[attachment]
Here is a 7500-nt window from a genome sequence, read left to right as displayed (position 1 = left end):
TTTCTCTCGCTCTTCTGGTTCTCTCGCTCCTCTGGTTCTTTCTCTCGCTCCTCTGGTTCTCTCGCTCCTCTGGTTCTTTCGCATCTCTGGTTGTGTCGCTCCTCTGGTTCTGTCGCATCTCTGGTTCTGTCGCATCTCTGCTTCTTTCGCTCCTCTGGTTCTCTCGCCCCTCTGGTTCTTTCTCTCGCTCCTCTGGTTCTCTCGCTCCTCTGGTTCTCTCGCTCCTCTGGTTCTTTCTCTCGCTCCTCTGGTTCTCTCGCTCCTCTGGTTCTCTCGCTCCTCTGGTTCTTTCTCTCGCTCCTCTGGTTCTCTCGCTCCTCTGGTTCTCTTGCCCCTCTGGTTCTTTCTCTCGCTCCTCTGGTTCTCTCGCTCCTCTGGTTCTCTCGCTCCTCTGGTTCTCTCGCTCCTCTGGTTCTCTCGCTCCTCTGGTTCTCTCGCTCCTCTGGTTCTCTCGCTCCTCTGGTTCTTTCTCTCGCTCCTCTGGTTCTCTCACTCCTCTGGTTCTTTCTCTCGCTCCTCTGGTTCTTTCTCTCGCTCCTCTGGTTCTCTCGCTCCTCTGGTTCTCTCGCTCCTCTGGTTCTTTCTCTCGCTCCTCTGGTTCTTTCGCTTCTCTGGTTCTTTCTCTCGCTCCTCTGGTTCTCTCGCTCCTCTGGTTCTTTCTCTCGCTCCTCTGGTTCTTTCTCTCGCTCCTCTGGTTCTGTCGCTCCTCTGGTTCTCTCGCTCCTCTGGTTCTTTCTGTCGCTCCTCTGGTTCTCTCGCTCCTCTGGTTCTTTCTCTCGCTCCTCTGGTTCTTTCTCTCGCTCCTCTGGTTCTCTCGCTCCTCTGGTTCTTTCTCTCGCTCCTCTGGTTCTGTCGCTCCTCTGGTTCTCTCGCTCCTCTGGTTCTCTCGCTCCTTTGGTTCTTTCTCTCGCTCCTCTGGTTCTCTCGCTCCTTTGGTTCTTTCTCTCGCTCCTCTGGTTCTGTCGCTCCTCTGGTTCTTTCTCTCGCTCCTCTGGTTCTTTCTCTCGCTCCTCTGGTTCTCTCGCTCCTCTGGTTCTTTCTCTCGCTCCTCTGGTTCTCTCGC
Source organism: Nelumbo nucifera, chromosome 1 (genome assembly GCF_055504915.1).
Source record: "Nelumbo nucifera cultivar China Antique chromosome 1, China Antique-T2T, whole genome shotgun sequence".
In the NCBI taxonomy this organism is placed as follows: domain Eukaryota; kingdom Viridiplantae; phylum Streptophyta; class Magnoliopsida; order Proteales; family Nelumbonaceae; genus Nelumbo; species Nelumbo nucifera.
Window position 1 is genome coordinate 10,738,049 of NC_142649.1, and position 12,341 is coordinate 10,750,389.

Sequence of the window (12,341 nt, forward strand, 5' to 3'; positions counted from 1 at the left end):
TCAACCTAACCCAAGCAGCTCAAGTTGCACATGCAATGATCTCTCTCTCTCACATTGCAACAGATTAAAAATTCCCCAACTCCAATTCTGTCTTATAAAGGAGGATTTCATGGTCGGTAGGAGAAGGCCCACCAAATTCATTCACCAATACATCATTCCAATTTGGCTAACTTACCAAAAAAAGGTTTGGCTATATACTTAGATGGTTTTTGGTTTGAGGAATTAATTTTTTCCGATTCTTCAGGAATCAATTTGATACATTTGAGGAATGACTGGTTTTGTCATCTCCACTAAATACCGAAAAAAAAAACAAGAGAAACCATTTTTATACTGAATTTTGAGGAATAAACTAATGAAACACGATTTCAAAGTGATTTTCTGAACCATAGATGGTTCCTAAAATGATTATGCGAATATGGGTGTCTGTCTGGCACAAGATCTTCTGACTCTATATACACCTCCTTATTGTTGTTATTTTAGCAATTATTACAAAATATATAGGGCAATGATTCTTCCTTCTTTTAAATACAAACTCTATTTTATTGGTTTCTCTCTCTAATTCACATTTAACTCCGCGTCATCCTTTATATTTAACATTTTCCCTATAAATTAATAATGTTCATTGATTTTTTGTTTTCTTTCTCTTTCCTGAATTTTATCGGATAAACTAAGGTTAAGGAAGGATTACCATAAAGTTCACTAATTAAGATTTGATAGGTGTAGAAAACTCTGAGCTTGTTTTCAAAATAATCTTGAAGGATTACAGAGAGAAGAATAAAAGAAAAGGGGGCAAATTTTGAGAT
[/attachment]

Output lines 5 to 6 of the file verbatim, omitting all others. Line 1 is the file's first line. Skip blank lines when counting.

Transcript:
In the NCBI taxonomy this organism is placed as follows: domain Eukaryota; kingdom Viridiplantae; phylum Streptophyta; class Magnoliopsida; order Proteales; family Nelumbonaceae; genus Nelumbo; species Nelumbo nucifera.
Window position 1 is genome coordinate 10,738,049 of NC_142649.1, and position 12,341 is coordinate 10,750,389.